‘Bystanding: The Feingold Syndrome׳ is a volumetric VR film created by Nim Shapira and Roi Lev. The film had its world premiere at the Tribeca Film Festival 2021 competing for the Tribeca Immerse Best Non-fiction, and it was also part of Cannes XR3. 

‘Bystanding’ is an immersive interactive VR docufiction that reenacts and recreates the capsize and drowning of Israeli kayaking champion Jasmine Feingold in Tel Aviv’s River in 2009. Jasmine was submerged for four and half minutes, and during that time, none of the many people present on the riverbank jumped to help her. The film allows participants to experience bystanders’ points of view, and to listen to their streams of thoughts and confessions of the reasons they didn’t take action on that day. The volumetric VR film raises awareness about “the bystander effect,” a psychological phenomenon in which people are less likely to offer help to a victim when other people are present. As our society faces an empathy deficit, the film reflects on our responsibility when we witness people in distress.

In order for participants to walk freely in the park, Lev and Shapira needed to create a 3D world. The park was recreated as it was back then with a technique called photogrammetry, which uses many photos to reconstruct an extremely realistic 3D model. Next, the creators tracked down many bystanders of that day, who were interviewed and later interpreted by award-winning actors. Volumetric capture was used in order to represent them in the most realistic way possible.

Lev and Shapira captured over 60 people in Tetavi studios, and the choice of using volumetric video brought its own set of challenges and potentials. ”Being surrounded by cameras, speaking directly to people you cannot see was a challenging task for most of our cast”, said Lev, “and capturing so many people also demanded that the team will find ways to streamline the process.“ 

”I have never directed a volumetric performance before, as this is a brand-new form of storytelling.” said Shapira, ”There have been so many tests and preparations – what makeup works best on which face or what clothes to avoid. Due to the fact that we captured each person individually, we also had to plan in advance where characters’ gazes would meet in the virtual world. 

When choosing which takes will be processed, we reviewed both the most convincing takes in terms of acting as well as the most successful takes in terms of capturing ability. After selecting the perfect takes, the materials were sent for processing and then returned the volumetric product for us to review. It was a very exciting experience – meeting the volumetric characters for the first time.”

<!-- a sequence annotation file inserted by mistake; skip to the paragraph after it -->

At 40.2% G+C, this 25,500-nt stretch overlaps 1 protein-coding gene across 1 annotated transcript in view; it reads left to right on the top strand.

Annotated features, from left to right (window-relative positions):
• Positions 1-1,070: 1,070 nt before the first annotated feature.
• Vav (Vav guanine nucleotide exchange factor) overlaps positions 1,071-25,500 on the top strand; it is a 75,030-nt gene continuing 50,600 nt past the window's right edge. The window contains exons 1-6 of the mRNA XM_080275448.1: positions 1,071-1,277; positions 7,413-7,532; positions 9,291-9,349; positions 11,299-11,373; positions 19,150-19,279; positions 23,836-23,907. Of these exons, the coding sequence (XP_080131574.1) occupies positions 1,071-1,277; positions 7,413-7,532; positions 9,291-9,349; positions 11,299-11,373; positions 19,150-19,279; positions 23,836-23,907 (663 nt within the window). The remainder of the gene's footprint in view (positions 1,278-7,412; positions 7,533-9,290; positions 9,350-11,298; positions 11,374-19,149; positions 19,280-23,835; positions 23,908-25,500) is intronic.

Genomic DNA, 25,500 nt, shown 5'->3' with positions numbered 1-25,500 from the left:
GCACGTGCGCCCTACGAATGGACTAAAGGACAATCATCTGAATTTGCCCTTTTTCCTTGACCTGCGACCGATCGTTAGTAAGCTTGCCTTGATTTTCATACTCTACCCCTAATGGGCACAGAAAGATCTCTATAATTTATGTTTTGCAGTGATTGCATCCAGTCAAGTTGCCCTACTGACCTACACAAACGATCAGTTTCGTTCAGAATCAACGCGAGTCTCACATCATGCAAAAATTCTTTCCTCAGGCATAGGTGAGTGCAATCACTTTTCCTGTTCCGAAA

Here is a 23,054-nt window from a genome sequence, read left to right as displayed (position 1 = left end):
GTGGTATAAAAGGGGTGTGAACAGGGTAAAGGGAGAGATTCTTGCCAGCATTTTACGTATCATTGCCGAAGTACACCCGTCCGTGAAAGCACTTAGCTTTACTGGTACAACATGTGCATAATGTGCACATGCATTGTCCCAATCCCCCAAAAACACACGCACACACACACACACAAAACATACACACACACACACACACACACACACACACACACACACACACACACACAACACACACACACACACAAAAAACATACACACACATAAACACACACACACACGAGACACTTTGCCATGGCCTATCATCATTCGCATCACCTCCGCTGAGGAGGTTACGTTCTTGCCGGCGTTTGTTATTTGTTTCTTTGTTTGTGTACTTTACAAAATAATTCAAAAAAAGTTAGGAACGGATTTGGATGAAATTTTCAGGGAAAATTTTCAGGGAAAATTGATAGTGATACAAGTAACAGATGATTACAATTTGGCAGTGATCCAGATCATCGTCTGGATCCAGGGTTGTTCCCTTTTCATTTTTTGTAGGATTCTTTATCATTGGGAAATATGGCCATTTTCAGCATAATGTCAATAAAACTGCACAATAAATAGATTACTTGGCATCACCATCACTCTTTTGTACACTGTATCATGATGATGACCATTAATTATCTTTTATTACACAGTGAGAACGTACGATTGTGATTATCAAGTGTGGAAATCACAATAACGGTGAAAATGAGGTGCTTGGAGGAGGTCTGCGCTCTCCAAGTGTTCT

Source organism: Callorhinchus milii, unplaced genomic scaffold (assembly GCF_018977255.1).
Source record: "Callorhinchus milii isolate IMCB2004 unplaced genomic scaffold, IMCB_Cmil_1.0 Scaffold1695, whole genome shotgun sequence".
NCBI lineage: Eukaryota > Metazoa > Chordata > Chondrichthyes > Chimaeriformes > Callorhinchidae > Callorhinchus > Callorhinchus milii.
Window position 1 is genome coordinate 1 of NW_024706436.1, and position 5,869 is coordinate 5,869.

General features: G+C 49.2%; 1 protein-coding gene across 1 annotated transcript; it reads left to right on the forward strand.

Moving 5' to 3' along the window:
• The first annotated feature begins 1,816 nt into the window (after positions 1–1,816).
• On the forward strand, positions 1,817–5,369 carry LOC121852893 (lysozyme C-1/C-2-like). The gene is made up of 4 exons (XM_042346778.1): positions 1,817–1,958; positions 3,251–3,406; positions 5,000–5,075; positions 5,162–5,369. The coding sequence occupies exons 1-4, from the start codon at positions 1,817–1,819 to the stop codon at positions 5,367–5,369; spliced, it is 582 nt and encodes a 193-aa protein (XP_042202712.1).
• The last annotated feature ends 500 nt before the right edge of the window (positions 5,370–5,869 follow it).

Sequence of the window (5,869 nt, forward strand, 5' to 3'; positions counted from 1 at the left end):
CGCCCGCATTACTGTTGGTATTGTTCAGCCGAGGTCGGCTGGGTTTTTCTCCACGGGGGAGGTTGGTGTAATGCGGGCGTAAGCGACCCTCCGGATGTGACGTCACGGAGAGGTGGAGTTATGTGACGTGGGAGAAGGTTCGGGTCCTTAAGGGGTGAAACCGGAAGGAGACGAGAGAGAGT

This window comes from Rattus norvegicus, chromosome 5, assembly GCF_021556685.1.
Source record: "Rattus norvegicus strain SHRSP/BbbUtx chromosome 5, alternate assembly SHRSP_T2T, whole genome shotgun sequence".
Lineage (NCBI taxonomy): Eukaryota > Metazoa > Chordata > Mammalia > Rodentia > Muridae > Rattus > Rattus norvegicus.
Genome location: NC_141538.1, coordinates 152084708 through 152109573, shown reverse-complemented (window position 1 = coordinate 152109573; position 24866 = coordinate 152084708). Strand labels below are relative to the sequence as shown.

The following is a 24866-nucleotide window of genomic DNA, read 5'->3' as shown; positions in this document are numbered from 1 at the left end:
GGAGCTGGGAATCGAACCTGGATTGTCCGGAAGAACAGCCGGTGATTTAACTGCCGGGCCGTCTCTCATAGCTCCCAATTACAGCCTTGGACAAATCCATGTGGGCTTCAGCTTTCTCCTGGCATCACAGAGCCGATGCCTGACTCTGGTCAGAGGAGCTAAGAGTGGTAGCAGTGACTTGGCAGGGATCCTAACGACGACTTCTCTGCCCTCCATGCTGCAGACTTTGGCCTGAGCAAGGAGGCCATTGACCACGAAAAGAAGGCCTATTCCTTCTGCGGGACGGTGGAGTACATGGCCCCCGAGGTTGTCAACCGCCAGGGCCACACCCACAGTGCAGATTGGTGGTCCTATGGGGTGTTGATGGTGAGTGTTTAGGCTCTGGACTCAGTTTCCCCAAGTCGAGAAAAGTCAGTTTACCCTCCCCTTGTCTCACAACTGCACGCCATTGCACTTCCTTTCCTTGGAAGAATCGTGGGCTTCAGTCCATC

In this behind the scenes video, the creators talk about the production process of the film:



Volumetric video as a technology has evolved a lot in the last few years, and nowadays, Tetavi’s capture solution is much more accessible to creators. Roi Lev, now director of business development at Tetavi, shares the differences of working with the technology then and now:

“When we started working on Bystanding, Tetavi was still in R&D. These were exciting times as this mix of researchers, developers and talent met each other and worked together to find new solutions for telling stories. The same technology is now adopted by the most sophisticated and advanced studios in Hollywood and around the world, allowing world’s top creatives to transition into the emerging metaverse. Along with that, Tetavi is working on complimentary solutions, making this way of telling stories accessible to any creator and bringing this way of thinking to the mainstream”.


‘Bystanding: The Feingold Syndrome׳ was co-produced with KNGFU (Montreal) and Another World VR (Berlin). ‘Bystanding’ is realized by Tetavi and is supported by the Canada Media Fund (CMF) and Medienboard Berlin-Brandenburg (MBB), KAN (the Israeli public broadcaster), Mifal HaPais Council for the Culture and Arts, Gesher Multicultural Film Fund, and the Makor Foundation for Israeli Film and Television.

The film is currently being presented in London’s Open City Documentary Festival.